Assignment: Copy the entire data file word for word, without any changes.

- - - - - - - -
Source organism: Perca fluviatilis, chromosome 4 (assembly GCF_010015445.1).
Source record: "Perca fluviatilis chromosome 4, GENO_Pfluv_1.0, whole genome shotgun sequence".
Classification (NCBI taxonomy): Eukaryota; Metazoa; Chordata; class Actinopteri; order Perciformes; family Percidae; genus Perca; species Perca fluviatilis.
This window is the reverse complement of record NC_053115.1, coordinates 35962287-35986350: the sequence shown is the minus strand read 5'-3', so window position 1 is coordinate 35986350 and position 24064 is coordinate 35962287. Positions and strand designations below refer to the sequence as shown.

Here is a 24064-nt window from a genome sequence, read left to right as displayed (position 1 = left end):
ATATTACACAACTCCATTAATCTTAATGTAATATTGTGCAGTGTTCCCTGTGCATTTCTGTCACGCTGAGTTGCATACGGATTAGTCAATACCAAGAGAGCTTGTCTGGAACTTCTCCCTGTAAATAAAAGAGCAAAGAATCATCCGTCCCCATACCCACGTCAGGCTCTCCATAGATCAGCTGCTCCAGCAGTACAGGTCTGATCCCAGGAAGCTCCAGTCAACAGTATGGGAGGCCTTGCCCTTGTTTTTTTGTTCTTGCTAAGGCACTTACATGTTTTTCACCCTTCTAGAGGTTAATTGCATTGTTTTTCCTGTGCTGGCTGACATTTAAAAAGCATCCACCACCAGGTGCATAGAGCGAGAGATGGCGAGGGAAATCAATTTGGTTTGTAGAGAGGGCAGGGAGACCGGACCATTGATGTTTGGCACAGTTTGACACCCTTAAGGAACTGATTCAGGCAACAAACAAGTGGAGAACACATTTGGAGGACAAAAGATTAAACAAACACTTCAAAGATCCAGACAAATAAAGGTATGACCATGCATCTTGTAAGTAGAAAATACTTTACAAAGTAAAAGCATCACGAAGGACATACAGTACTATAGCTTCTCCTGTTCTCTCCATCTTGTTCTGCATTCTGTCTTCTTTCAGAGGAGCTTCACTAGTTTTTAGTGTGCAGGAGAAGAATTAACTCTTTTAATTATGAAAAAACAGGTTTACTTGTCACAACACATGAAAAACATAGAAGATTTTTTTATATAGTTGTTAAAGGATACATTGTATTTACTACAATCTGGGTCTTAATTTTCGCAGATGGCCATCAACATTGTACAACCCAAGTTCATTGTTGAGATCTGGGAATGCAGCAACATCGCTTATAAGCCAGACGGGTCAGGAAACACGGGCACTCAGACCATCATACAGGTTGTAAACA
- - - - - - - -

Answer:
Source organism: Perca fluviatilis, chromosome 4 (assembly GCF_010015445.1).
Source record: "Perca fluviatilis chromosome 4, GENO_Pfluv_1.0, whole genome shotgun sequence".
Classification (NCBI taxonomy): Eukaryota; Metazoa; Chordata; class Actinopteri; order Perciformes; family Percidae; genus Perca; species Perca fluviatilis.
This window is the reverse complement of record NC_053115.1, coordinates 35962287-35986350: the sequence shown is the minus strand read 5'-3', so window position 1 is coordinate 35986350 and position 24064 is coordinate 35962287. Positions and strand designations below refer to the sequence as shown.

Here is a 24064-nt window from a genome sequence, read left to right as displayed (position 1 = left end):
ATATTACACAACTCCATTAATCTTAATGTAATATTGTGCAGTGTTCCCTGTGCATTTCTGTCACGCTGAGTTGCATACGGATTAGTCAATACCAAGAGAGCTTGTCTGGAACTTCTCCCTGTAAATAAAAGAGCAAAGAATCATCCGTCCCCATACCCACGTCAGGCTCTCCATAGATCAGCTGCTCCAGCAGTACAGGTCTGATCCCAGGAAGCTCCAGTCAACAGTATGGGAGGCCTTGCCCTTGTTTTTTTGTTCTTGCTAAGGCACTTACATGTTTTTCACCCTTCTAGAGGTTAATTGCATTGTTTTTCCTGTGCTGGCTGACATTTAAAAAGCATCCACCACCAGGTGCATAGAGCGAGAGATGGCGAGGGAAATCAATTTGGTTTGTAGAGAGGGCAGGGAGACCGGACCATTGATGTTTGGCACAGTTTGACACCCTTAAGGAACTGATTCAGGCAACAAACAAGTGGAGAACACATTTGGAGGACAAAAGATTAAACAAACACTTCAAAGATCCAGACAAATAAAGGTATGACCATGCATCTTGTAAGTAGAAAATACTTTACAAAGTAAAAGCATCACGAAGGACATACAGTACTATAGCTTCTCCTGTTCTCTCCATCTTGTTCTGCATTCTGTCTTCTTTCAGAGGAGCTTCACTAGTTTTTAGTGTGCAGGAGAAGAATTAACTCTTTTAATTATGAAAAAACAGGTTTACTTGTCACAACACATGAAAAACATAGAAGATTTTTTTATATAGTTGTTAAAGGATACATTGTATTTACTACAATCTGGGTCTTAATTTTCGCAGATGGCCATCAACATTGTACAACCCAAGTTCATTGTTGAGATCTGGGAATGCAGCAACATCGCTTATAAGCCAGACGGGTCAGGAAACACGGGCACTCAGACCATCATACAGGTTGTAAACA